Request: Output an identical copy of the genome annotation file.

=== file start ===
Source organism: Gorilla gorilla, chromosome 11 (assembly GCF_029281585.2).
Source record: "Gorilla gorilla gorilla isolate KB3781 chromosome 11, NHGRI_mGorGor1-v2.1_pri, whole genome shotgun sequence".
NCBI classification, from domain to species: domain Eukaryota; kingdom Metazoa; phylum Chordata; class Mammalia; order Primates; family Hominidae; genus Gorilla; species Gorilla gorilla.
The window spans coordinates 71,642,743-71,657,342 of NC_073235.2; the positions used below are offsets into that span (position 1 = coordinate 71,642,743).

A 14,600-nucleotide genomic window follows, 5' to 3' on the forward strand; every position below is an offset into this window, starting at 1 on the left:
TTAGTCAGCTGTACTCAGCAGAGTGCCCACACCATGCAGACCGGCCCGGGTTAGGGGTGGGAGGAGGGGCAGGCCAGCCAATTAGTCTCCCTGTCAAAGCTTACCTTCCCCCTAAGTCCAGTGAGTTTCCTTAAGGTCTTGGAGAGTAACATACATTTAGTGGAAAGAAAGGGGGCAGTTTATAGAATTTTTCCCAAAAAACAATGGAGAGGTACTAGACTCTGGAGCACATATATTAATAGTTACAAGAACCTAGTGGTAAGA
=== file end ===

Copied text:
Source organism: Gorilla gorilla, chromosome 11 (assembly GCF_029281585.2).
Source record: "Gorilla gorilla gorilla isolate KB3781 chromosome 11, NHGRI_mGorGor1-v2.1_pri, whole genome shotgun sequence".
NCBI classification, from domain to species: domain Eukaryota; kingdom Metazoa; phylum Chordata; class Mammalia; order Primates; family Hominidae; genus Gorilla; species Gorilla gorilla.
The window spans coordinates 71,642,743-71,657,342 of NC_073235.2; the positions used below are offsets into that span (position 1 = coordinate 71,642,743).

A 14,600-nucleotide genomic window follows, 5' to 3' on the forward strand; every position below is an offset into this window, starting at 1 on the left:
TTAGTCAGCTGTACTCAGCAGAGTGCCCACACCATGCAGACCGGCCCGGGTTAGGGGTGGGAGGAGGGGCAGGCCAGCCAATTAGTCTCCCTGTCAAAGCTTACCTTCCCCCTAAGTCCAGTGAGTTTCCTTAAGGTCTTGGAGAGTAACATACATTTAGTGGAAAGAAAGGGGGCAGTTTATAGAATTTTTCCCAAAAAACAATGGAGAGGTACTAGACTCTGGAGCACATATATTAATAGTTACAAGAACCTAGTGGTAAGA